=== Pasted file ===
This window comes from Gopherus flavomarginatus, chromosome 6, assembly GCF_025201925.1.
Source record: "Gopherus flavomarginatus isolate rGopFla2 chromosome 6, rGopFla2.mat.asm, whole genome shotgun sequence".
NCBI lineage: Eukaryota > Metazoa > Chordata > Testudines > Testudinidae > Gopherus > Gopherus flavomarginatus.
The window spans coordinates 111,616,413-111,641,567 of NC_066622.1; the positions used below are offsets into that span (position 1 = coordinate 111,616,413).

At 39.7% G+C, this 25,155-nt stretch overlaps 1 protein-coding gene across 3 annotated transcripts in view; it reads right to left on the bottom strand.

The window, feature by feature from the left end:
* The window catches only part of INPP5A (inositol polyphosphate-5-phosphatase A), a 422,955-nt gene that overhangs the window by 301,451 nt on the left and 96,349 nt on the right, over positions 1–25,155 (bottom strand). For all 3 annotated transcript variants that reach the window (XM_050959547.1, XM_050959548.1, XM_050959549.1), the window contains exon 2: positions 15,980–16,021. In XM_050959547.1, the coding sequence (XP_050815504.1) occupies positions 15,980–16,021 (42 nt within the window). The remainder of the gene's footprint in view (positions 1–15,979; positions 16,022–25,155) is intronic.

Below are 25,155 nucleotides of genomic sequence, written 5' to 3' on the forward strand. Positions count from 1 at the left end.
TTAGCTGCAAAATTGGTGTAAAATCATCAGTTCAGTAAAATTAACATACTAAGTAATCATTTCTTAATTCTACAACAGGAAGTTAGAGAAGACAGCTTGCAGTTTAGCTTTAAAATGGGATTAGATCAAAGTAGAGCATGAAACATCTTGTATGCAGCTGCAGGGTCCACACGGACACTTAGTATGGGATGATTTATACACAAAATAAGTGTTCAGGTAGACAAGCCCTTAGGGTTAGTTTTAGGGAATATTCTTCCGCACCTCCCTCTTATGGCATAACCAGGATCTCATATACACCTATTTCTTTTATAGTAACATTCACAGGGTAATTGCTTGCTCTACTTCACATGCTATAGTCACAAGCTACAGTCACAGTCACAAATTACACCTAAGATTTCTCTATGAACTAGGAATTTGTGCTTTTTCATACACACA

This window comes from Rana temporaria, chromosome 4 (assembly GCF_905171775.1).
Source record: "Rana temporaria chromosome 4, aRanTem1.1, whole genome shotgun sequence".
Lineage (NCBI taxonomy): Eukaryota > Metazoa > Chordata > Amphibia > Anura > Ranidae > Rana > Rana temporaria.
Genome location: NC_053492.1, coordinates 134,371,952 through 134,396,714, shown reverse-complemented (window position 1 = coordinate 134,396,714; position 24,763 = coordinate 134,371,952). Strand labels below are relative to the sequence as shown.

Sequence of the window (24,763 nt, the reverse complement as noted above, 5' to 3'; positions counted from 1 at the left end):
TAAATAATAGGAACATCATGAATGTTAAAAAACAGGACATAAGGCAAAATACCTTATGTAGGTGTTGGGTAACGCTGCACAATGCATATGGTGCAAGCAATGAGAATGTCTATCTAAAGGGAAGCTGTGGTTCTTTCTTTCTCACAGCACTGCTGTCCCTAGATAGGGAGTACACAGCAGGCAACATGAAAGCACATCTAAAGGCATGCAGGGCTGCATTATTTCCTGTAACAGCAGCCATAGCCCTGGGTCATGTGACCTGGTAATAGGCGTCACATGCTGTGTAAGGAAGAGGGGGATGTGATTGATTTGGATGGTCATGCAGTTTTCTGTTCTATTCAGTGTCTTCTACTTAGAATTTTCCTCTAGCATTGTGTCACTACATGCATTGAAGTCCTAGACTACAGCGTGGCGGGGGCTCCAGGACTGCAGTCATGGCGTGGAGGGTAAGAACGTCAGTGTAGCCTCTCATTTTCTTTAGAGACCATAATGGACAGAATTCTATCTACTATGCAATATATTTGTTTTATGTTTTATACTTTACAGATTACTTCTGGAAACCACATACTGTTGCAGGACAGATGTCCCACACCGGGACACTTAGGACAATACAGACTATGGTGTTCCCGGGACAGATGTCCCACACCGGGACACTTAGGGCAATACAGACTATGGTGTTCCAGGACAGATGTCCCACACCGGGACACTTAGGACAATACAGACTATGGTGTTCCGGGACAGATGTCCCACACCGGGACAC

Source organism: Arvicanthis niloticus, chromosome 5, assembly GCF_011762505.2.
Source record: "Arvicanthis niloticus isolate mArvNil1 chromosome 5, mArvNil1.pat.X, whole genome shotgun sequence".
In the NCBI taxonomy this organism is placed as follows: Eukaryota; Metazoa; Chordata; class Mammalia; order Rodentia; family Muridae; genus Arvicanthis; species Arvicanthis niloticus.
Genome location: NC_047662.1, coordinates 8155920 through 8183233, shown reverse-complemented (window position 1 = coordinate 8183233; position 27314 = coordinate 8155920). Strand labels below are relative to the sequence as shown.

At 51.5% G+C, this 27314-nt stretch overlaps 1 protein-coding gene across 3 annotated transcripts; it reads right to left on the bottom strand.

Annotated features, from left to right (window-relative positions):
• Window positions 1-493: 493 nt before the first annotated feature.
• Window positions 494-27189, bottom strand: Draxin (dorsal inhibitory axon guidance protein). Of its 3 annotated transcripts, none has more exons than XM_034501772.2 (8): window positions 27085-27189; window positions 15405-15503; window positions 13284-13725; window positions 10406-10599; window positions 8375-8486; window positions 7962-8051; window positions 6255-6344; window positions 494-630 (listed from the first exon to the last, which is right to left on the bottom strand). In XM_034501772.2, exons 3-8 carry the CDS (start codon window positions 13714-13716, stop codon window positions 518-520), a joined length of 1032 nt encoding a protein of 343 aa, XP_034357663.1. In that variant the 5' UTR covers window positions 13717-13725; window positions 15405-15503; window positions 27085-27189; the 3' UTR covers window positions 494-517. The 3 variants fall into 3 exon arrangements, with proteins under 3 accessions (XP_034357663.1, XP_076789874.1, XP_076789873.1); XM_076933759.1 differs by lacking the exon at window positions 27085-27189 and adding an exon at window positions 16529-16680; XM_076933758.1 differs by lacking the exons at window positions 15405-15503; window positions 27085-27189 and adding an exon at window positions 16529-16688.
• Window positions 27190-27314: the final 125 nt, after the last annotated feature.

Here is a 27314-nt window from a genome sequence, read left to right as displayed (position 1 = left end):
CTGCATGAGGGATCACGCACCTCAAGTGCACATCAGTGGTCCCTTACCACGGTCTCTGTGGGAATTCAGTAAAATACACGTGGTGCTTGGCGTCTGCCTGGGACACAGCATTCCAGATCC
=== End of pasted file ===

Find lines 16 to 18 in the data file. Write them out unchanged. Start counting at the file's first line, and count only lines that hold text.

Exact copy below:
Source organism: Arvicanthis niloticus, chromosome 5, assembly GCF_011762505.2.
Source record: "Arvicanthis niloticus isolate mArvNil1 chromosome 5, mArvNil1.pat.X, whole genome shotgun sequence".
In the NCBI taxonomy this organism is placed as follows: Eukaryota; Metazoa; Chordata; class Mammalia; order Rodentia; family Muridae; genus Arvicanthis; species Arvicanthis niloticus.